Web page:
[Post-publication update, 4/23/23 – (1) I clarified the results of the 2018 Delgado study. Previously I had stated the study found up to 68% success rate for APR. The average rate was 48%, with different methods of progesterone administration having different success rates up to 68%. (2) I added a note about method limitations in the Delgado study regarding which women were included in APR success calculations.]
How do abortion pills and abortion pill reversal work?
The abortion pill regimen commonly involves a woman (1) taking mifepristone, which blocks progesterone and breaks down the uterine lining, (2) waiting about 48 hours, and then (3) taking misoprostol, which causes contractions. In this way, abortion pills disconnect embryos from their source of oxygen and nutrients, and then expel them from women’s bodies.
Abortion Pill Reversal (APR) is the process of giving supplemental progesterone to women who have taken mifepristone but haven’t yet taken misoprostol, and have decided they don’t want to go through with the abortion. The theory is that if there’s enough supplemental progesterone, it will outcompete mifepristone to bind to the relevant receptors, thus keeping the uterine lining and the embryo’s connection to it intact.
[Read more – How abortion pill reversal works scientifically]
In mid-April, Colorado attempted to implement SB 23-190, a bill that conditionally prohibits healthcare providers from offering APR unless and until the Colorado medical board, state board of nursing, and state board of pharmacy each separately find that APR is a generally accepted standard of practice. (I say “attempted to implement” because, as of my drafting this post, a federal judge had issued a temporary restraining order.)
Why would pro-choice groups oppose APR?
Pro-choice groups and abortion advocates argue that APR is scientifically unproven and potentially dangerous. Here are some example quotes:
Claims regarding abortion “reversal” treatment are not based on science and do not meet clinical standards. … So-called abortion “reversal” procedures are unproven and unethical.ACOG Bulletin “Facts Are Important: Medication Abortion “Reversal” Is Not Supported By Science
The anti-abortion movement’s push for abortion reversal to be tested on pregnant people is clearly disregarding human dignity and using these individuals as test subjects to further their agenda.Planned Parenthood Action, “The Myth of Abortion ‘Reversal'”
Even if the concept of “reversal” is biologically plausible, rigorous testing of the protocol should be required in order to determine whether it is effective and safe.ANSIRH, “Medication abortion ‘reversal’
Is there evidence that APR works?
There have been animal studies finding progesterone counteracts mifepristone. For example, this experiment on rats concluded “progesterone can spare the effect of RU [mifepristone] on the corpus luteum during pregnancy.” But of course rats aren’t humans.
In humans specifically, supplemental progesterone has long been used to decrease incidence of miscarriage. However in the case of miscarriage, there’s no mifepristone present to counteract.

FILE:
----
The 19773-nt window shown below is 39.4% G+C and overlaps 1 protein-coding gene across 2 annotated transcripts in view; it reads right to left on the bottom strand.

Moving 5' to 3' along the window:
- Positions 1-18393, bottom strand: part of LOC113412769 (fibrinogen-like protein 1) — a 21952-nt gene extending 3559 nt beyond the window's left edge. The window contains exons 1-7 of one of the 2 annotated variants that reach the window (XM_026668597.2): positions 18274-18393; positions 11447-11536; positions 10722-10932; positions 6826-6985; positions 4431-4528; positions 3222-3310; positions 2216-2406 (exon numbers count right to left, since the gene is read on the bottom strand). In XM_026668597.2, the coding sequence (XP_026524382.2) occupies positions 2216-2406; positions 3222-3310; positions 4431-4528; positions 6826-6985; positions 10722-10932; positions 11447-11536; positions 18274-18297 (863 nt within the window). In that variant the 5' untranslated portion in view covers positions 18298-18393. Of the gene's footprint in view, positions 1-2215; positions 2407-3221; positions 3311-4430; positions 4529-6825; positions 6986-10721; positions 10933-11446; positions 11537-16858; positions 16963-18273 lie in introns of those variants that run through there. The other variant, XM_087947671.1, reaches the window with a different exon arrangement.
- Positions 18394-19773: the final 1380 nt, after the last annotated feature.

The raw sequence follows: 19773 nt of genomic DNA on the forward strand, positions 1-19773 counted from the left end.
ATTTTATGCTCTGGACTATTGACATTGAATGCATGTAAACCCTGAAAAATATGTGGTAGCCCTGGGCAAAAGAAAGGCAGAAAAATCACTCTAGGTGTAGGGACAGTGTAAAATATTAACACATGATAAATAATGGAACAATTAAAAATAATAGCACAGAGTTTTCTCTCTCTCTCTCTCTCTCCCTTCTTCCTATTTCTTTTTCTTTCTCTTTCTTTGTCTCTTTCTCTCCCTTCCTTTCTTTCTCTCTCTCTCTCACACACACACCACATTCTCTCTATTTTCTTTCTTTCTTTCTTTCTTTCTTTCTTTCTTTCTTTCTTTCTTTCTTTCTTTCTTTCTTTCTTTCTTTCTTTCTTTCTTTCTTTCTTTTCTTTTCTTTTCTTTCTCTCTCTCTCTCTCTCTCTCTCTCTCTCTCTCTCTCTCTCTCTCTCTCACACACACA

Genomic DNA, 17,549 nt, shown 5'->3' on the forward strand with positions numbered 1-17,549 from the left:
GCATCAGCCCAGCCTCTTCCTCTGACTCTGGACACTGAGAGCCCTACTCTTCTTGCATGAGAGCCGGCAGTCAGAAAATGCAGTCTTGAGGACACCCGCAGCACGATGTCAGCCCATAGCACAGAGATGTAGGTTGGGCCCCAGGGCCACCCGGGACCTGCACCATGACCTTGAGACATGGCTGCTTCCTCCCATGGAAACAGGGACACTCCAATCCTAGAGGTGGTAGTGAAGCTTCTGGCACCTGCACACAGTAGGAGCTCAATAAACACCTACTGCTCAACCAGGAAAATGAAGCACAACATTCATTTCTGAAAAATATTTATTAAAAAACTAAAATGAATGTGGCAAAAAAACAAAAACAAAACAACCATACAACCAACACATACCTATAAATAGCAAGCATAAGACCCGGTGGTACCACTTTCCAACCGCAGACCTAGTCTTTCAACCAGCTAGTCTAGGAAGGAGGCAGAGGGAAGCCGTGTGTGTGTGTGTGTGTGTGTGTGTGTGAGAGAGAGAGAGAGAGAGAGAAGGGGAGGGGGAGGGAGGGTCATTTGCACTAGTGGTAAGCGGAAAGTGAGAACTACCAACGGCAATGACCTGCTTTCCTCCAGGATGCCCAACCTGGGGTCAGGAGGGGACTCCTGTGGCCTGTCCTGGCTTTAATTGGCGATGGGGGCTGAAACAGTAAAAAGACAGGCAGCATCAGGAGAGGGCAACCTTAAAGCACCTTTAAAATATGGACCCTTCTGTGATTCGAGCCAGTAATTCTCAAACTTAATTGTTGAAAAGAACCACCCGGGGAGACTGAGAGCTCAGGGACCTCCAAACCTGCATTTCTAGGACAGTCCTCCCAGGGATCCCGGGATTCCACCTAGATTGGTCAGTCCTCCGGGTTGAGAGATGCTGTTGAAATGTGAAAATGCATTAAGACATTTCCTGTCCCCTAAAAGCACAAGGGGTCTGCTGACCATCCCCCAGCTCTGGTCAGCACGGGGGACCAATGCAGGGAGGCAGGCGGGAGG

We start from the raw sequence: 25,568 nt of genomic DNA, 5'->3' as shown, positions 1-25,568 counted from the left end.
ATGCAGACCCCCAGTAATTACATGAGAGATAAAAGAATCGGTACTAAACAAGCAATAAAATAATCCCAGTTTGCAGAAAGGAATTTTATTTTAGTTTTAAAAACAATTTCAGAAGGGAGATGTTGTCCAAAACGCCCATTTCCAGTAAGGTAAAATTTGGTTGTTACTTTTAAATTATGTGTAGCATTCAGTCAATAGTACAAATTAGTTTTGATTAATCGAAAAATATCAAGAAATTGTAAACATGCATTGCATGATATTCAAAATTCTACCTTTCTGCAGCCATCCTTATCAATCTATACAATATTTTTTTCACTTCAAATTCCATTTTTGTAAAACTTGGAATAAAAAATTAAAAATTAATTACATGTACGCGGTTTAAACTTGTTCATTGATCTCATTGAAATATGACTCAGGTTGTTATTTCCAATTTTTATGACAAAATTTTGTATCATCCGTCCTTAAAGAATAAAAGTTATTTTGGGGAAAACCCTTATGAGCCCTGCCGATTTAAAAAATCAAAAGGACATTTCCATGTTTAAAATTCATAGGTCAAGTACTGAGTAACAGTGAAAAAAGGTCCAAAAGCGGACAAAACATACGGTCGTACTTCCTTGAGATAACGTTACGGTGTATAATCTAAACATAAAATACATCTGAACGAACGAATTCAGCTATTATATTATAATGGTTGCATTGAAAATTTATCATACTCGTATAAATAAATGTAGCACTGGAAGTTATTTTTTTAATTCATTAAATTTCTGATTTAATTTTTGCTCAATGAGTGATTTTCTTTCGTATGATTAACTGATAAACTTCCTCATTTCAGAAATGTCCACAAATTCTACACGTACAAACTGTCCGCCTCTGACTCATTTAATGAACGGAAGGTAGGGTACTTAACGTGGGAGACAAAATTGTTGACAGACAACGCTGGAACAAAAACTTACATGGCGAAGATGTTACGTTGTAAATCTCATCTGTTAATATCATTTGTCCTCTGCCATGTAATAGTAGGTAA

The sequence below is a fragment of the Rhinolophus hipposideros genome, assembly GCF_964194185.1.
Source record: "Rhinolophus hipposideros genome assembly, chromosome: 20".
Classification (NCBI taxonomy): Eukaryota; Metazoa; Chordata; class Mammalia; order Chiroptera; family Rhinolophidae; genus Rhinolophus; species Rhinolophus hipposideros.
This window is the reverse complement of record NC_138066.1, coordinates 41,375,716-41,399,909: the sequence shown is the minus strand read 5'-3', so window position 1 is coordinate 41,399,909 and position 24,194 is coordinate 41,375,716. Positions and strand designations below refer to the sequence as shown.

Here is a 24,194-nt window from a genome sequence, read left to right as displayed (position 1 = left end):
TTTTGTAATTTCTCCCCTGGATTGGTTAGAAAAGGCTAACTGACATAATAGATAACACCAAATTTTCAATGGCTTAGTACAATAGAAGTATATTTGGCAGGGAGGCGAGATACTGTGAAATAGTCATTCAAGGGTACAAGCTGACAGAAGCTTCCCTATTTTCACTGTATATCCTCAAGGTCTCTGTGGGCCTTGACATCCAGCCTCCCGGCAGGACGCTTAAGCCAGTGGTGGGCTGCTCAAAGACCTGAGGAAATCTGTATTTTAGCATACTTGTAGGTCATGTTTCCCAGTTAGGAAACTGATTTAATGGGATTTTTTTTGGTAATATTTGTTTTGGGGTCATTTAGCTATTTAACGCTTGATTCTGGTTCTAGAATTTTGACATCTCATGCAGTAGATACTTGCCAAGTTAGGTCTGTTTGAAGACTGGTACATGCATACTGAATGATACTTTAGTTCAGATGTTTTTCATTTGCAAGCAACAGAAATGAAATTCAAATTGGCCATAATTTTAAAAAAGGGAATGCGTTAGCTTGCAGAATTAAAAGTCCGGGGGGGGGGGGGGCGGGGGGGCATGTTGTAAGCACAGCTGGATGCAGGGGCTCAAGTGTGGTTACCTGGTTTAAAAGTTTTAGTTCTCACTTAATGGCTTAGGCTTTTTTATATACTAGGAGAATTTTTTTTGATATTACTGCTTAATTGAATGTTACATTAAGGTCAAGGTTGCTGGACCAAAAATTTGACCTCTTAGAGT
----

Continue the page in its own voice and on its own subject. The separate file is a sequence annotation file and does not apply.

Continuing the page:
The real question is how supplemental progesterone may work when competing with mifepristone in the same (human) system.
There is an observational study: “A case series detailing the successful reversal of the effects of mifepristone using progesterone,” George Delgado et al, 2018. The case series found that, of the women who first took mifepristone and then took supplemental progesterone, 48% “reversed” their abortions, meaning they went on to have live births instead. (This statistic incorporates different methods of taking progesterone, which ranged from 32% live birth rate when women received progesterone via vaginal suppository to 68% live birth rate when they received a high dosage of progesterone orally.) By comparison, when embryos are exposed to mifepristone only, and no supplemental progesterone, only between 10-23% survive.
The pro-choice side counters that this study is poor quality for a couple reasons. One reason is that the study doesn’t include a control group. The study’s authors instead compared reversal rates to the survival rates of embryos exposed to mifepristone documented in other literature.
The lead researcher, Dr. George Delgado, touched on this point in his interview with Rewire News Group:
Rewire.News: I just want to push back a minute though, because it hasn’t been proven. I mean it was a case series. So it suggests that yes, there is this thing that’s happening, but you know with research you can’t prove …
Dr. Delgado: What does it take to prove then?
Rewire.News: Well it would probably take a study or at least several studies of the kind that you said that you don’t want to do, where when people come into this, they either are going to have a placebo or the treatment. And that way you could compare groups …
Dr. Delgado: …So let’s say.
Rewire.News: But even that wouldn’t be proof…